Michel Barnier, the EU’s chief Brexit negotiator, looked visibly perturbed on Friday when discussing this week’s trade deal negotiations, accusing the UK of not showing “willingness to move forward”.
The Frenchman confirmed at a press conference that the bloc had received Britain’s draft legal text after finishing the seventh round of talks between the two sides.
“Those who were hoping for negotiations to move on swiftly forward this week will have been disappointed,” he said after two days of talks with British diplomats and a private dinner with his UK counterpart, David Frost, in Brussels.
He accused Britain of wasting time in the talks. “Unfortunately I too have been frankly disappointed as well, I must say. Prime Minister Boris Johnson told us in June that he wished to speed up.
“Once again, as in the July round [of talks], the British negotiators have not shown any real willingness to move forward on issues fundamental to the European Union.”
Britain wants a Canada-style comprehensive free-trade deal and agreements on fishing rights, judicial co-operation and other areas including energy, aviation and civil nuclear co-operation.
But London has been frustrated with Brussels because of its insistence that Britain closely aligns itself with EU state aid rules in exchange for a free-trade deal. Brussels fears that generous UK subsidies to British companies could prevent “a level playing field” with EU businesses.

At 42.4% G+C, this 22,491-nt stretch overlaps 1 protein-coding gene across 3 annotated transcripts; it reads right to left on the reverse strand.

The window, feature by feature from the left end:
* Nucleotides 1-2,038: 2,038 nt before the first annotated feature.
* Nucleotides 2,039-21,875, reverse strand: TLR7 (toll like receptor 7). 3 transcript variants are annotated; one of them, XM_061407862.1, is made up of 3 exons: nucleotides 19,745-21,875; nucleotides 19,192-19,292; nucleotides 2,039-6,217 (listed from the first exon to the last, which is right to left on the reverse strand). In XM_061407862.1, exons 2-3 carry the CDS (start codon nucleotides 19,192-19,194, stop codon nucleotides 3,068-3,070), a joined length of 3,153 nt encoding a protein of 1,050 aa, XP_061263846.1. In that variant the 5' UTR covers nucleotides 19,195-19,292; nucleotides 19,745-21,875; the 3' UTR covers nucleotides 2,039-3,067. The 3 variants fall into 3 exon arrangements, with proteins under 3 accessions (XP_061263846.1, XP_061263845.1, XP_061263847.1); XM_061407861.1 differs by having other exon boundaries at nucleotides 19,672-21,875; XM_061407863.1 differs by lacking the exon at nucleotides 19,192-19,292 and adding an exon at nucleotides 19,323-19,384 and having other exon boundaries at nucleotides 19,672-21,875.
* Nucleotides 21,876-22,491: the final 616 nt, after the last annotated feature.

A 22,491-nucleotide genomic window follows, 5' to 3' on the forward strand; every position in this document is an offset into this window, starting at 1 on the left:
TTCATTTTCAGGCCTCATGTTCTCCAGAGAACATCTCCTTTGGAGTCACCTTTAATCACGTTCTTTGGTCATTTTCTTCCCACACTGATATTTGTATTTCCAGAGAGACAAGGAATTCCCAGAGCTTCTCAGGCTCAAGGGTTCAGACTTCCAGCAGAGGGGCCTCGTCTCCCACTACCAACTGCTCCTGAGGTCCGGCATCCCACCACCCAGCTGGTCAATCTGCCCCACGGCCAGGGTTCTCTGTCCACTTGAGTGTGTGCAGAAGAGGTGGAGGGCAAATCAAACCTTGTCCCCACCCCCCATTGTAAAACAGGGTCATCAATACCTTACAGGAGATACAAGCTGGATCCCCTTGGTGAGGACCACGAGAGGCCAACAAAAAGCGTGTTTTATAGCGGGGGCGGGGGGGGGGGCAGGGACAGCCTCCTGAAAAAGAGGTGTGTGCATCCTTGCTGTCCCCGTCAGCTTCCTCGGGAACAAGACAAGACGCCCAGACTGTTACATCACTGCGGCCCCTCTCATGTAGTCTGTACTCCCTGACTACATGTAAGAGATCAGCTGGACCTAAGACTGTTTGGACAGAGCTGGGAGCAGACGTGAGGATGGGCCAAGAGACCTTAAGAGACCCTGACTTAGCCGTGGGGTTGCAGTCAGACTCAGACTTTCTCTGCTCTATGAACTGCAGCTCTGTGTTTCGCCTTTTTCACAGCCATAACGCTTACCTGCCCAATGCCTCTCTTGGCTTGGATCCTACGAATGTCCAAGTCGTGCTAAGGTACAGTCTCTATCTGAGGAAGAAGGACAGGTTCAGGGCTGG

Mr Barnier noted that the bloc and the UK had little time left to secure a trade agreement, with only four months and 10 days until the end of the transition period on January 1.
Mr Frost released a statement after the talks sounding slightly more optimistic but said a trade deal “would not be easy to achieve”.
Although he said the discussions this week were useful he warned there was little progress.
On Thursday, Mr Frost gave Mr Barnier a new draft of a free-trade agreement – or a “consolidated legal text” – to try to break the deadlock and speed up an agreement. Although Mr Barnier said the text was useful to further understand the British stance, he said it did not address the bloc’s red lines on the “level playing field”, environmental standards, labour rights and state aid to give the UK tariff-free access to the EU single market.
“The EU is still insisting not only that we must accept continuity with EU state aid and fisheries policy, but also that this must be agreed before any further substantive work can be done in any other area of the negotiation, including on legal texts. This makes it unnecessarily difficult to make progress,” Mr Frost said.
“There are other significant areas which remain to be resolved and, even where there is a broad understanding between negotiators, there is a lot of detail to work through. Time is short for both sides.”
The tone from this week's talks seemed less optimistic than the July talks in which Mr Frost had said that an agreement could be reached in September, if “significant areas” were resolved.
The negotiators have agreed to remain in close contact over the coming two weeks before the next round of talks in London during the week of September 7.